This has been a tumultuous week for emotions. I was too busy living the excitement to write it down.
My polling location was in Cleveland, OH, the heart of all the nail-biting excitement. It was in a church community center, in a solidly middle-class area of town. The neighbors are cops, firemen, city workers, and union members. The plethora of Kerry/Edwards signs is a strong signal of affliation.
My first indication that this wouldn't be an ordinary voting year was the full parking lot. Normally, at that hour, the voters are outnumbered by the poll workers (a sweet, elderly bunch of folks). I had to park on the street and down the block, then dash through the rain about 400 yards to the center.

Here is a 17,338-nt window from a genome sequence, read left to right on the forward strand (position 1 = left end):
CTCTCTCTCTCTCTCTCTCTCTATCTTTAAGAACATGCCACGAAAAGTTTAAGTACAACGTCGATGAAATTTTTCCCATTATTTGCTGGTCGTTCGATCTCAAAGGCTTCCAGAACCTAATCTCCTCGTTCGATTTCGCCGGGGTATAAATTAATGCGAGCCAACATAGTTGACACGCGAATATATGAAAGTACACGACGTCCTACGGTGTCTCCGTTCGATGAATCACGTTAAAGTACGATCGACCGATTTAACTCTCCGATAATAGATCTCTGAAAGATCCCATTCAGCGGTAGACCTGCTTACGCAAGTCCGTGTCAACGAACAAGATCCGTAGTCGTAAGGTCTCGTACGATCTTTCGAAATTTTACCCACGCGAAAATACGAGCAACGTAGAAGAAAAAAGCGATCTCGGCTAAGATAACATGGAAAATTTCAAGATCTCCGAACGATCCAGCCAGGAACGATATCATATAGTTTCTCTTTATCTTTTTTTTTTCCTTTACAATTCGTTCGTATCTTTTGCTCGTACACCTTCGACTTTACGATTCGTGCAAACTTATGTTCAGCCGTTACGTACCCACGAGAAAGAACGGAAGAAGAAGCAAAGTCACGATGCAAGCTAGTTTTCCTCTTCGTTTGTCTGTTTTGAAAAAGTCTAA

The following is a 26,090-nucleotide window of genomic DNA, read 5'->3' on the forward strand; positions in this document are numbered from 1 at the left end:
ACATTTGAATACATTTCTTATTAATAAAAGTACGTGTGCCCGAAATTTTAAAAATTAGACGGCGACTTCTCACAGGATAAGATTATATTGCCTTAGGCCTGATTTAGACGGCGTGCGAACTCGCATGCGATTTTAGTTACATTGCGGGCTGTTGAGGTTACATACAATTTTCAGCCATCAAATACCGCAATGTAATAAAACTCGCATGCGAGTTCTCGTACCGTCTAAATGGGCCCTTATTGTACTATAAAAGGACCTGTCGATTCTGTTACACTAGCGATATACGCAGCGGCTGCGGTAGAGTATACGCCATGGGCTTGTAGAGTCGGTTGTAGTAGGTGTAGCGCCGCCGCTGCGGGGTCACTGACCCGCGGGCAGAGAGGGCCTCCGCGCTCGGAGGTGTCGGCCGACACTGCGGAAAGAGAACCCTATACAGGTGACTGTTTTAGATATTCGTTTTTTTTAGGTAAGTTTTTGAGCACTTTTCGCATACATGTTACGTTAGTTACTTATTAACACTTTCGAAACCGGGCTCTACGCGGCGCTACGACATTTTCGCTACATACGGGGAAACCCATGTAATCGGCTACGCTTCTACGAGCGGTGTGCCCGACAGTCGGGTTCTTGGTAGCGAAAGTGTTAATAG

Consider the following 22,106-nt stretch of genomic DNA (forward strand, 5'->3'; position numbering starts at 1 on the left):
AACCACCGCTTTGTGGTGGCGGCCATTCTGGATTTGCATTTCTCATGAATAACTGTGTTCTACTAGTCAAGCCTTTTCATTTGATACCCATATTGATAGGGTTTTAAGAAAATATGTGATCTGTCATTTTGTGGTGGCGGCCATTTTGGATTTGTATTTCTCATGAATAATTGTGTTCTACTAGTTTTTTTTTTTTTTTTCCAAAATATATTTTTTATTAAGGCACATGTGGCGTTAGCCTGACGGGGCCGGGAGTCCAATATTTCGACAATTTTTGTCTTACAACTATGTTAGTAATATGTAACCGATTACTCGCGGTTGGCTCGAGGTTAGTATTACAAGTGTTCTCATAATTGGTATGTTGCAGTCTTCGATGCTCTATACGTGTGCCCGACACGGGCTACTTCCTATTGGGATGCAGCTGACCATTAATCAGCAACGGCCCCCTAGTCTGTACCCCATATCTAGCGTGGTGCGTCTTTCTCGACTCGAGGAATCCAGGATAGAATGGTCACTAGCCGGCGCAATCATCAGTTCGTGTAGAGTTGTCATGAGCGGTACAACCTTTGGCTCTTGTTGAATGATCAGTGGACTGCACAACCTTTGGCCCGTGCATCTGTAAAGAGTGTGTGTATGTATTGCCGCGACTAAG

Inside, about 150 people stood in 7 lines (Wards A-F, and an information line). They were patient, and appropriately somber. I watched the newbies get instructions on using the punch-card ballot. Each time, the poll worker ended with a demonstration of checking the card for fully punched holes. There'd be no hanging chads here!
Everyone was deliberate, purposeful, and focused. They WERE going to vote, they WERE going to have their say.
I floated to work on a cloud; surely with citizens like these, the country is in good hands.
Watching the election returns was not as suspenseful as it usually is. I tried to keep my glee surpressed - my husband is a Kerry supporter.
But, no matter what the stations were saying, no matter what ponderous blatherings emerged, I felt that, somehow, we (Americans) were going to come out of this all right.
So I drifted off to sleep, Ohio's results still in doubt, without a care.
And woke up to wonderful news.